So what do we do? Every year, at what is now called the annual general meeting, they call a strike against privatization. Then they meet with the government and they call the strike off. It's a ritual annual strike: We're not going to take it any more. Then the government says, "OK, go ahead but don't do it again." Until it happens next year. It really has become a ritual.

So that partly explains it. But of course the CP now has 50 members in parliament. And they get really nice perks. They get free airfare, free hotels for themselves and their families and so on. The perks, I hate to say it, I think are really quite important. And the government, I think, has the ability to disperse all these advantages. The resources are there. There may be a few people if you read the left literature (especially the CP) you'll find them coming up with a kind of tortured logic, which says in any case we're not really free. Of course this is also what George Soros says, that the ANC is a captive of the World Bank and IMF. But there are people in the CP itself who say we don't really like what we're doing, but we're not really free not do it.

ISR - There are many struggles There is the beginning of protests but also an ideological challenge to this as well. How does the labor movement fit into this and the unions, the pressure from the rank and file?

DB - Not yet. Not yet. There's talk of dissatisfaction. The way COSATU has dealt with it is rather clever. You do have these annual strikes of thousands in the street or you may have a stay-at-home or a one-day strike-and then after that there's just a massive shedding of jobs. The mines have just announced that another 18,000 are going be fired. And the mining union says we're going to go on strike and then they make some compromise. I don't follow those negotiations closely because they're so repetitious. There's talk and threats and little action.

Interestingly, I've met with the head of COSATU, but I didn't meet him on those issues. COSATU is an ally of Jubilee South Africa with which I serve in filing the case for reparations [from corporations that benefited from apartheid]. COSATU is our ally and is also an ally of the ANC as part of the tripartite alliance. When they came over to our side on reparations, they went back to the government to check if they could do it, and the government said we will neither support you nor oppose you. But since then, under pressure from a) corporations and b) the U.S. government at Davos [Switzerland, the site of the World Economic Forum], the COSATU guys backed off. Suddenly they are no longer our allies in the reparations fight, although they started out as our allies. Now, apparently this happened in Davos. The U.S. government and of course IBM and the banks said don't touch it.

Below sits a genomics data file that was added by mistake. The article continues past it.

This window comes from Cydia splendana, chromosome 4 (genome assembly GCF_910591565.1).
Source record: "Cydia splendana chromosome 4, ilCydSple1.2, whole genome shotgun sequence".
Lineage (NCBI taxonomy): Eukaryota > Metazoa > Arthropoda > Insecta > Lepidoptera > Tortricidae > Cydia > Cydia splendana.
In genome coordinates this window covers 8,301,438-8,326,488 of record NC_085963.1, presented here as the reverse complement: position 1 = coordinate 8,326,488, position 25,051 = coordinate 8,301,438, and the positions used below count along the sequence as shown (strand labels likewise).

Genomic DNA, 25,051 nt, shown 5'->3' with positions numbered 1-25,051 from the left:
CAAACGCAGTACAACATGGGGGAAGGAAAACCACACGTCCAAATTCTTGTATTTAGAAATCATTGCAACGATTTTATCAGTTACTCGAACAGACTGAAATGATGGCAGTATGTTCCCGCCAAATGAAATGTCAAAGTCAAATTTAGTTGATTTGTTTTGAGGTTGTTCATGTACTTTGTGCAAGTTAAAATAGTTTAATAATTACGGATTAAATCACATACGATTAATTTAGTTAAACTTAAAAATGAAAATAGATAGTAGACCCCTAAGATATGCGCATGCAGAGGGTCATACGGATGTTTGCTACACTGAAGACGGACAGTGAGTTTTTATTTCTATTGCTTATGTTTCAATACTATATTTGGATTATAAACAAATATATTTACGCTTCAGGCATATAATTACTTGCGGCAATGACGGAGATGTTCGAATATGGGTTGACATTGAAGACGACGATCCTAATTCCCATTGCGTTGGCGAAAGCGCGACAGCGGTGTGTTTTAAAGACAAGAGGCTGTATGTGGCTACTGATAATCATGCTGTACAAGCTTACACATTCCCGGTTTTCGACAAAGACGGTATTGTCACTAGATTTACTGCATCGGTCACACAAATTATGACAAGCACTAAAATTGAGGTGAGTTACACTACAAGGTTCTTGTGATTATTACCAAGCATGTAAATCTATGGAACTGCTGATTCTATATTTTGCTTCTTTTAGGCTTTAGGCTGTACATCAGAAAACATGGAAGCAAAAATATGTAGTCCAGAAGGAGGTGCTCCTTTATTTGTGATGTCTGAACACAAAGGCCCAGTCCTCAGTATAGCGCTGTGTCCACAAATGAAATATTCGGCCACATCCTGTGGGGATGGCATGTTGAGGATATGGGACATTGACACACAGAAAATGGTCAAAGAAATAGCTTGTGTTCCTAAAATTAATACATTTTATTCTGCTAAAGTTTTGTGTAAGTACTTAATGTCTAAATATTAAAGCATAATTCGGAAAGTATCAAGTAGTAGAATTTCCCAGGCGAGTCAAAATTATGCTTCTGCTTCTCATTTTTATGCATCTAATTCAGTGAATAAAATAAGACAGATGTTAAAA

Jubilee South Africa filed a suit in New York for reparations in the name of a collective of the homeless and jobless and it was OK'd by COSATU and by the churches. Suddenly the churches announce, "We don't like what you are doing." And this was quite remarkable because evidently Mbeki and people in the government contacted the churches and said get out of it. So at the moment it looks like Jubilee is alone in conducting the suit.

Now its not really as simple as that because what they've said is not that they're getting out but that they don't like the way we're doing it and they'd like these changes and so on. So the fact of the matter is that they are trying to find a way of killing the action. They told us you can't have a conference so we went ahead and had a workshop instead. We had about 140 people coming from 23-25 organizations willing to buck both the churches and COSATU-saying in spite of those guys we'll go ahead. After that the churches and trade unions said go ahead, we can't stop you, so we'll go ahead and join you. My feeling is they'll either stack that one with so many church organizations that they'll either wipe us out or discredit us or maybe even instruct the lawyers to drop the suit. There is a whole range of possibilities. What we are trying to do of course is to mobilize our allies so we will be there in force. The dates are August 20-21. The government has filed a countersuit in New York in opposition to our suit for reparations.